The policies proposed by president Zuma are, ironically, exactly the opposite of what is written in the NDP. The South Africa of 2014, it seems, believes that we can grow prosperity through a large state and the transfer of wealth. We won’t: not because we are somehow incapable of making it happen, but simply because it has never worked before. This is harsh, but true. Yet – I understand the reason for this sentiment. Our massive inequality and the populist appeal of ‘economic revolutionaries’ will make a large state that can ‘redress’ the past appealing. The truth is that our woeful education system and rigid labour laws make it difficult for the poorest to take advantage of market opportunities, which leaves them with little alternative but to absorb the populist sentiments. If you were poorly-educated, living in poverty and hopelessness, would the illusions of prosperity that the populists promise not seem very real too?
There are no easy answers. If we stay the course of a market approach, there is little doubt that inequality will remain, simply because of the massive inequalities in education. If we choose to encourage entrepreneurship, for example, many of those entrepreneurs may be white South Africans (people like Koos Bekker) who will become extraordinarily rich (Naspers is now the largest internet company outside China and the US). Even though this will boost economic growth and reduce poverty (which is the reason the US is rich), it won’t affect the distribution of income (which is the reason America is also massively unequal).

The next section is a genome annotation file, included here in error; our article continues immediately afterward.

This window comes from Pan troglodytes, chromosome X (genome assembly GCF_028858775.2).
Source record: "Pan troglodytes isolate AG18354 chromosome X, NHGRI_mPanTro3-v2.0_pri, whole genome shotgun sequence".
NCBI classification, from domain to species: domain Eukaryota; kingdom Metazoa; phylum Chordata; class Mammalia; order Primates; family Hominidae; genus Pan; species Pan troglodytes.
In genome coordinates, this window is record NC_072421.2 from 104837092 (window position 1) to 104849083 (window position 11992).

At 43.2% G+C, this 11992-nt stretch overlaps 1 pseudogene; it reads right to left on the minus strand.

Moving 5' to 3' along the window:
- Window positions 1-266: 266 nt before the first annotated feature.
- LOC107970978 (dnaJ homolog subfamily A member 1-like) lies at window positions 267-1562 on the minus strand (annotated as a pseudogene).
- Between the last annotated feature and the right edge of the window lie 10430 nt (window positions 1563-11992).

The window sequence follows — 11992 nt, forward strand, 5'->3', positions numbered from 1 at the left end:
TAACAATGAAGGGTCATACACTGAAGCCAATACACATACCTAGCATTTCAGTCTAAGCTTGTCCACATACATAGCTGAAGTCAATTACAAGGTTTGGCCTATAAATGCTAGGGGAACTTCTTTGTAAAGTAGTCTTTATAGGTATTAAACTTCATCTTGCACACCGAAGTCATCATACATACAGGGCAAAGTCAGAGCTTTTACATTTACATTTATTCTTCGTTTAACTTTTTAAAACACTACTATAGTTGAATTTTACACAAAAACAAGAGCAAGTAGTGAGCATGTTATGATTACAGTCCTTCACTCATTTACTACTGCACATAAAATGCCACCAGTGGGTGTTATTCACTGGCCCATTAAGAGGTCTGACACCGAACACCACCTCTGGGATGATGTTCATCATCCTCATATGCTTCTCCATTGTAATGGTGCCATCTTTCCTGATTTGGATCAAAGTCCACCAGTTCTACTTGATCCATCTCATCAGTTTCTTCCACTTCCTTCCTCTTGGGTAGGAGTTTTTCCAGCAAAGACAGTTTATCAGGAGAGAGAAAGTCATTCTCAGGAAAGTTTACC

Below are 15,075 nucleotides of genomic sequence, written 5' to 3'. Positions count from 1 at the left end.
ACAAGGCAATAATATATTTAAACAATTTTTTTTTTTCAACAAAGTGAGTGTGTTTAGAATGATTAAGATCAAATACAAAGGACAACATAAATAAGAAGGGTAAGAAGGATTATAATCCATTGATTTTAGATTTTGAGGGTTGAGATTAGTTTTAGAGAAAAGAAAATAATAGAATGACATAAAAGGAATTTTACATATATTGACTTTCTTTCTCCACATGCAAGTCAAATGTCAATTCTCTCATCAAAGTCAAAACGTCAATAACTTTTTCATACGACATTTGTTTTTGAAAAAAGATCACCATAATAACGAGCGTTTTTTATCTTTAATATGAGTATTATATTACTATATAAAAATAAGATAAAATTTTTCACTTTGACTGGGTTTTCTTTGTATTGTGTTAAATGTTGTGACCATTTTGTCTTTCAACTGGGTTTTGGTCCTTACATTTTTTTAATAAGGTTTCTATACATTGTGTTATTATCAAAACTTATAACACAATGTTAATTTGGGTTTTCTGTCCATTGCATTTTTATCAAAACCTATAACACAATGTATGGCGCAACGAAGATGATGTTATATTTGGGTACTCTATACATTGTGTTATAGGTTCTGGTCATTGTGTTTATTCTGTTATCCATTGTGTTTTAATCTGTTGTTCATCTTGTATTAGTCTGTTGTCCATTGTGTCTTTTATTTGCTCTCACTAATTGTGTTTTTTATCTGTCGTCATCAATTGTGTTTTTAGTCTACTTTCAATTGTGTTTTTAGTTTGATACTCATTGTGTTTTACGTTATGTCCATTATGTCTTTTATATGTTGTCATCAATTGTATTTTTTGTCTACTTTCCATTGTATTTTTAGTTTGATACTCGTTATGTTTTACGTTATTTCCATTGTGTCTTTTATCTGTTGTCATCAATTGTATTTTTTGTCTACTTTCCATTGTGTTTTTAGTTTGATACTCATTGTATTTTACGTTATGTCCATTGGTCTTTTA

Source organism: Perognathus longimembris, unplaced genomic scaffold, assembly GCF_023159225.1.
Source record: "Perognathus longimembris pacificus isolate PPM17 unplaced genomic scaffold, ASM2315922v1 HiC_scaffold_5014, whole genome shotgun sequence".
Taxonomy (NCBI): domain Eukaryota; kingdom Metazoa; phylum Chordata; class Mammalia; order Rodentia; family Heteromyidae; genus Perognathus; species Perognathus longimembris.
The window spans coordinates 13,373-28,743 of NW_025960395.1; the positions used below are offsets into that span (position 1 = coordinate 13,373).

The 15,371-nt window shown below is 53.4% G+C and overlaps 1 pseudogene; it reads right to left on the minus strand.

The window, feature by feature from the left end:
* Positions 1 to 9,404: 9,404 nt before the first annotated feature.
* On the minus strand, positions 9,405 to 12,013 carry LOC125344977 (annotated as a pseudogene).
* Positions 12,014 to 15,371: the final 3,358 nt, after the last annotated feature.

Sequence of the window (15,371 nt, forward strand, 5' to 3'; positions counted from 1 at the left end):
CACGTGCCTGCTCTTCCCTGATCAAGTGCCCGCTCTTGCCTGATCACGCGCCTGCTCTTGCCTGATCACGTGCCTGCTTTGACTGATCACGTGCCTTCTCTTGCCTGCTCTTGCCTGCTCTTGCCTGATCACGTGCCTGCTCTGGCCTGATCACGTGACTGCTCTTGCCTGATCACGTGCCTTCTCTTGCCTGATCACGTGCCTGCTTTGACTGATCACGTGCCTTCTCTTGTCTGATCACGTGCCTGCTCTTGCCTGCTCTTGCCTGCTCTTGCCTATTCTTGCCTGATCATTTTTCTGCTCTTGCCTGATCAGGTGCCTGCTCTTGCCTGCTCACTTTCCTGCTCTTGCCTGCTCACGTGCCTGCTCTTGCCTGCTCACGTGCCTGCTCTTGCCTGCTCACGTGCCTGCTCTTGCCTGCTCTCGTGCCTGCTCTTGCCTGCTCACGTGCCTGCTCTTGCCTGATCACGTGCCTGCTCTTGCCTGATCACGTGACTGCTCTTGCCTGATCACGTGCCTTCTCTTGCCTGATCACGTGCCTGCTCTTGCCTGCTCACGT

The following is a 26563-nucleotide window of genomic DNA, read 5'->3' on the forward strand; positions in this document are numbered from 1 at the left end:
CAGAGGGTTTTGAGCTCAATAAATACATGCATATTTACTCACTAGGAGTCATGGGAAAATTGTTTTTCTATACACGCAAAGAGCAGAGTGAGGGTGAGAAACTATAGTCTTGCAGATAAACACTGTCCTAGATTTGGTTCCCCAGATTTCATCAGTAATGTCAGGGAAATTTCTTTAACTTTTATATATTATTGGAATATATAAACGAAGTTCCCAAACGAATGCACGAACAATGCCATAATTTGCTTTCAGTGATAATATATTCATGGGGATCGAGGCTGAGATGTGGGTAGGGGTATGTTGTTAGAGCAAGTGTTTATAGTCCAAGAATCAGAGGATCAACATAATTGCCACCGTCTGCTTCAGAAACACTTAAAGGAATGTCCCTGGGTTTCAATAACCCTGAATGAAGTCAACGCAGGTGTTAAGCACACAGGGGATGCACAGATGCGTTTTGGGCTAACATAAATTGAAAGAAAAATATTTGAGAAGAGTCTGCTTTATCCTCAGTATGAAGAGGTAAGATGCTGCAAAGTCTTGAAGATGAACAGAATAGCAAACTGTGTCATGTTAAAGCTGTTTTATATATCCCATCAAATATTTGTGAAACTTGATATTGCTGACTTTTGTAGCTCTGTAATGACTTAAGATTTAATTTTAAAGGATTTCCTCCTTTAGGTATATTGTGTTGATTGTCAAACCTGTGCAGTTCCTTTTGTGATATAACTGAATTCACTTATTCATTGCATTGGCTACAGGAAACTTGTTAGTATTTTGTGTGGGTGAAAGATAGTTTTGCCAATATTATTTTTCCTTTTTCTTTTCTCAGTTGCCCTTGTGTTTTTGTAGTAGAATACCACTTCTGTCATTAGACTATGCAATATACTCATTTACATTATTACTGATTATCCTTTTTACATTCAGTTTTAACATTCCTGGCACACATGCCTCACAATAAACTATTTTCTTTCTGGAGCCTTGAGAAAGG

Instead, we have decided on a different type of economic transformation: redistribute existing wealth. In some sectors this will be relatively successful: Naspers has, for example, made thousands of black South Africans prosperous by offering them shares at discounted rates several years ago. This is black economic empowerment at its best. But the economic transformation the president envisages is, most likely, not limited to such slow adjustments of our income distribution, especially if change needs to happen within the political deadline of five years. So instead of encouraging imitation and innovation of our entrepreneurs, we could expect to see policies that attempt to transform ownership. Expect agriculture to see the first of these radical transformations.
Thomas Piketty argues that inequality exists because capital grows faster than the economy. This implies that the rewards to the owners of capital (rent from land, buildings, equipment) grow faster than the returns to workers (wages). While this may be true, it is a very static way to explain the exponential growth the world has seen over the last two centuries. Here’s Deirdre McCloskey’s view neatly summarised by Evan Davis: